Then, the newspapers upped the ante on their editorials about the moral outrage they felt over the play. Still, the worst was yet to come—as we’ll see.
26. She Kept Trying Harder To Get Attention
Mae West kept waiting for something to happen to shut down her play, some grand act of censorship, but week after week, it didn’t come. So, she took things to the next level. She wrote a new play that she thought might be even more controversial. She called it The Drag, and the gay men and drag queens she’d met in show biz had been her primary inspiration.
While they never took it to Broadway, it was a huge success during its runs in Connecticut and New Jersey. For once, West didn’t write herself in as star, and let the subjects of the play take center stage. Quite surprising, considering who she was…
27. She Had A Massive Ego
Long before she was a superstar, Mae West had the ego of one. Once, after one of her Broadway performances, the reigning "First Lady of Theater" Katharine Cornell came to visit her in her dressing room. When Cornell congratulated her on her performance, West’s response was jaw-dropping. She told the much-more accomplished Cornell: "Thanks honey. Hope I can say the same for you sometime".
Only Mae West…
28. She Was Quick With The Insults
Obviously, West’s enormous ego propelled her through life…and according to her, no other Hollywood star matched up. Name any superstar—Clara Bow, Rita Hayworth, Elizabeth Taylor—and at one point, West had insulted them or insinuated they weren’t anything special. There was one surprising exception to the rule. West did reserve a modicum of respect for one star, Marilyn Monroe, who she said "had something"—before adding that "Of course, she copied me".
I mean, she was probably right…
29. She Was One Of Broadway’s Biggest Stars
Following the fun—and controversy—of Sex, Mae West followed it up with a few other plays. In the eyes of critics, most were flops and a couple were good, but they didn’t really matter to West. People filled the seats each night, expecting racy plots and risqué jokes, and that’s just what West gave them. In just five years, West had gone from Broadway newbie to one of its most notorious stars—but then, everything changed overnight.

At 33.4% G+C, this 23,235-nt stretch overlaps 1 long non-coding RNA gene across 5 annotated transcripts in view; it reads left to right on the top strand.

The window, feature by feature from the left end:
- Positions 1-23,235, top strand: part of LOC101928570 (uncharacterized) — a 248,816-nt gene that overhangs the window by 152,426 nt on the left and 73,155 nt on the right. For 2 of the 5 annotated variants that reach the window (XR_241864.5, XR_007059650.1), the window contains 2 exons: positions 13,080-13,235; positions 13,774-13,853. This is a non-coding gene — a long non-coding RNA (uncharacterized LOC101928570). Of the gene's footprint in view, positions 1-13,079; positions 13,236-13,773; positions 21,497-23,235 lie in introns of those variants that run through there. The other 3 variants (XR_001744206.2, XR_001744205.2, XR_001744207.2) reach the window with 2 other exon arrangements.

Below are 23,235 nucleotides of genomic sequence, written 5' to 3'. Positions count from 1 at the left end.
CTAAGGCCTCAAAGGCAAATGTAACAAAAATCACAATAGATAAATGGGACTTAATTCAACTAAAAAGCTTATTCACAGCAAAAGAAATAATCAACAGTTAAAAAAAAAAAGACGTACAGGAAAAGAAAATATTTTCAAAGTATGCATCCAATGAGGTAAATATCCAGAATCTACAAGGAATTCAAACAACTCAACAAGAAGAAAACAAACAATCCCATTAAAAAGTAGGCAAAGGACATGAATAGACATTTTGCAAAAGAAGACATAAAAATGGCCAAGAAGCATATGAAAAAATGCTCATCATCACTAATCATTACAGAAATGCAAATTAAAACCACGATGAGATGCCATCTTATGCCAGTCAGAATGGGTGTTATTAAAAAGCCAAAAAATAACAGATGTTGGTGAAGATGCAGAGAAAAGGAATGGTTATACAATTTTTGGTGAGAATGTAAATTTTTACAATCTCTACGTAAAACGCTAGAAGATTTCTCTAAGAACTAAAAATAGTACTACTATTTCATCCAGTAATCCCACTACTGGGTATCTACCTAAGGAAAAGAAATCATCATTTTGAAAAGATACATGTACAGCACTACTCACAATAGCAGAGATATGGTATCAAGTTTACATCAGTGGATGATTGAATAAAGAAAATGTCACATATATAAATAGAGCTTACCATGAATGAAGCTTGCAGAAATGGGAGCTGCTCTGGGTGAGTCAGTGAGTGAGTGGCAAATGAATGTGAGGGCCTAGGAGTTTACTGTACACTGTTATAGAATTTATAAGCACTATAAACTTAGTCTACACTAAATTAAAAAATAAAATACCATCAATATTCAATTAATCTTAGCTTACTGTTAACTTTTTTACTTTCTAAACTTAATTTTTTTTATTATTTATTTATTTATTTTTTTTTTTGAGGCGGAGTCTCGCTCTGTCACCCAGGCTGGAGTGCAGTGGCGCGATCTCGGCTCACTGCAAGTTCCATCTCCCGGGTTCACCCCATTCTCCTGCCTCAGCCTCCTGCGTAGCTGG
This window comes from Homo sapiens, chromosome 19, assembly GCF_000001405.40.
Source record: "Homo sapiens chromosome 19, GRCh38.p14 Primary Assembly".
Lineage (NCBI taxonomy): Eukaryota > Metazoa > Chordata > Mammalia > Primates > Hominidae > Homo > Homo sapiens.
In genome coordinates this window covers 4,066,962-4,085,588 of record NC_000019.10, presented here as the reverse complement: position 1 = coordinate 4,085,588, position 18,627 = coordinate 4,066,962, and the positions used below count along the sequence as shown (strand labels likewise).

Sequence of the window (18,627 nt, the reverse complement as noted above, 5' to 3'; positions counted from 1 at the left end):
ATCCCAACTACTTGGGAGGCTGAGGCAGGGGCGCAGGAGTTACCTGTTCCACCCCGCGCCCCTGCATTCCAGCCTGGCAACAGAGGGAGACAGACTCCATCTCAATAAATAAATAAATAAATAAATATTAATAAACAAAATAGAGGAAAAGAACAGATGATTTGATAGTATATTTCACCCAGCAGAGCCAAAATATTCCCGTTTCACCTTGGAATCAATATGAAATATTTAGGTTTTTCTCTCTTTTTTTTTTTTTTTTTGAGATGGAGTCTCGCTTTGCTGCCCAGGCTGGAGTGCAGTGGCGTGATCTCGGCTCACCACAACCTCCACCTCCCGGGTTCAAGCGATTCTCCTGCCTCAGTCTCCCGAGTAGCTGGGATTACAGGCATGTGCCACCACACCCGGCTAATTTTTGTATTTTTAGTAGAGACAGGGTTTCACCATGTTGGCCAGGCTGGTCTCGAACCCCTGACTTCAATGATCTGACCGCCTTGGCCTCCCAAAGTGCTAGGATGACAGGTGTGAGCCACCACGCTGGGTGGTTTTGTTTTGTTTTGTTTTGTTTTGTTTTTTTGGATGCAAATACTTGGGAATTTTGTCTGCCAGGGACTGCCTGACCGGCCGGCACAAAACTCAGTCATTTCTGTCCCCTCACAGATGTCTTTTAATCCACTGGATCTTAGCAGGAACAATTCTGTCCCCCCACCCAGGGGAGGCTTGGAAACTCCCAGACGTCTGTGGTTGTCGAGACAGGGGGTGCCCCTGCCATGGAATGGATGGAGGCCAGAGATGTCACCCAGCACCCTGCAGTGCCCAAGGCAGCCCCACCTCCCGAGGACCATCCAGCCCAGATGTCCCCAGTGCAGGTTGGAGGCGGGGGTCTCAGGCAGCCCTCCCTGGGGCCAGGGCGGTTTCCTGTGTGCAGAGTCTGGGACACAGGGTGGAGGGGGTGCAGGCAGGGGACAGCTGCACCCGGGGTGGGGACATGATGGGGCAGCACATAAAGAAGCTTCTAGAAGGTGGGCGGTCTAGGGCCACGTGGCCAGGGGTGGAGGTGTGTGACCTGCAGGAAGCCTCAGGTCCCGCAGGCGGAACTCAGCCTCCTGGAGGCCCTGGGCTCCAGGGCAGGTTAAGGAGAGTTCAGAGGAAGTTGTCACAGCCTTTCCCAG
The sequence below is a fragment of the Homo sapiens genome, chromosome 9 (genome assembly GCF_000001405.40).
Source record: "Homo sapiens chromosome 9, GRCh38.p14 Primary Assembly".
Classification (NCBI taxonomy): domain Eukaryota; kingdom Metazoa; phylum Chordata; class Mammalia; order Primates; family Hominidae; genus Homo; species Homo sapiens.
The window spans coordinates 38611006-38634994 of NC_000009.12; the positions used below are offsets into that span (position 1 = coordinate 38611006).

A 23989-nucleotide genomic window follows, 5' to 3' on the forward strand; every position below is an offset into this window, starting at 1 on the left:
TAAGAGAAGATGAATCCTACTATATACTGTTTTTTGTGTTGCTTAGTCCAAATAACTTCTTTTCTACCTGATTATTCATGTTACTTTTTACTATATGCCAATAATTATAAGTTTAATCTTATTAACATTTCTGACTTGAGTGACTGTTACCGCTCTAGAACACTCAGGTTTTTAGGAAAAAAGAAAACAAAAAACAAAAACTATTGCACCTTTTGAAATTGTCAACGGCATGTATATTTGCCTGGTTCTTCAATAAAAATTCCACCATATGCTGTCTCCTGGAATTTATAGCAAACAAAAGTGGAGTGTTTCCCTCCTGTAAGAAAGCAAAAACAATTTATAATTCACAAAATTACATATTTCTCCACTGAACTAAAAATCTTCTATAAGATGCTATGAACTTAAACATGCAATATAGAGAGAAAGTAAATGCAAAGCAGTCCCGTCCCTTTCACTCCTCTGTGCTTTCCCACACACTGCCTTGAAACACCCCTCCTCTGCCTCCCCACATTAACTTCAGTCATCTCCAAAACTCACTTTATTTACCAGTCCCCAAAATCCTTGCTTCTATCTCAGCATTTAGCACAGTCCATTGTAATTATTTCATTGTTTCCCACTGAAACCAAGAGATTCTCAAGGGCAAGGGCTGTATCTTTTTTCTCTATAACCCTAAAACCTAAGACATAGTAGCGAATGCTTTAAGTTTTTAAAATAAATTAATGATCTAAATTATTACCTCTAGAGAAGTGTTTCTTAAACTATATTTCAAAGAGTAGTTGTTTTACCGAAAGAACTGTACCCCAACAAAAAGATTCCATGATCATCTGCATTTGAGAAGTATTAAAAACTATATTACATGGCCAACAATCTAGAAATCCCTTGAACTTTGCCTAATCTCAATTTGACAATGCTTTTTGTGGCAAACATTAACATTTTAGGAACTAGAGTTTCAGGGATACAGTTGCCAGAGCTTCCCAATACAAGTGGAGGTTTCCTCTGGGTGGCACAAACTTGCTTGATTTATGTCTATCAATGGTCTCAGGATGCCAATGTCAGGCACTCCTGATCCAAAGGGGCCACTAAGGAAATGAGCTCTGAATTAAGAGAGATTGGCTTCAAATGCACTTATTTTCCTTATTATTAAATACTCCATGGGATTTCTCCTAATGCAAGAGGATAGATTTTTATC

30. She Was Struck By Tragedy
Mae West was popular on stages on both coasts, but around 1929 she began making sure most of her shows were in and around New York, so that she could be closer to her mother. Matilda West had always been her biggest—and least judgemental—supporter. One night, halfway through a performance, she received devastating news. Her mother was close to dying.
West’s boyfriend and business partner James Timony begged her to leave immediately and get the theater to refund the audience—but you know that old saying: The show must go on.
31. She Lost Her Biggest Fan
West completed her performance and rushed to her mother’s side. She caught her just in time, and was able to say goodbye before Matilda completely slipped away. Mae, usually so strong and impervious, immediately fainted. The next day, she returned to the stage, against doctor’s orders, but she persevered. Still, after each performance that week, West collapsed in hysterics.
She had her career, fame, and good humor to comfort her—but even that would get put in jeopardy.
32. She Needed More In A Desperate Time
As the effects of the Great Depression worsened, Mae West had been successful enough to mostly be sheltered from it all—at first. Broadway and vaudeville, on the other hand, were limiting their offerings thanks to dwindling audiences, leaving West with nowhere to perform—a dire consequence for someone like her. On the other side of the country, a new possibility beckoned.
Hollywood was doing just fine, despite the circumstances. But could it accept a woman on the verge of her 40s, best known for antics that many would consider too wild for the screen?
33. She Profited From Her Scandalous Past
As Mae West would tell it, the studios came calling with generous offers to get her to hop coasts. But, according to other sources, a shady character from her past was instrumental in getting her there. George Raft, a former driver for a mob figure who’d been a friend of West’s was now an up-and-coming Hollywood actor.
When the studio gave him his own star vehicle, he suggested West for a part.
34. She Was Meant For The Screen
Paramount hired Mae West on a two-year contract with a hefty salary. In her first film appearance, she injected her own personality and style into the part, and totally stole the show. The transition from Broadway to Hollywood was both brief and now complete—and luckily for West, the studio needed her more than she needed them. The Great Depression had gotten to them as well, and her first picture became a life-saving hit for Paramount.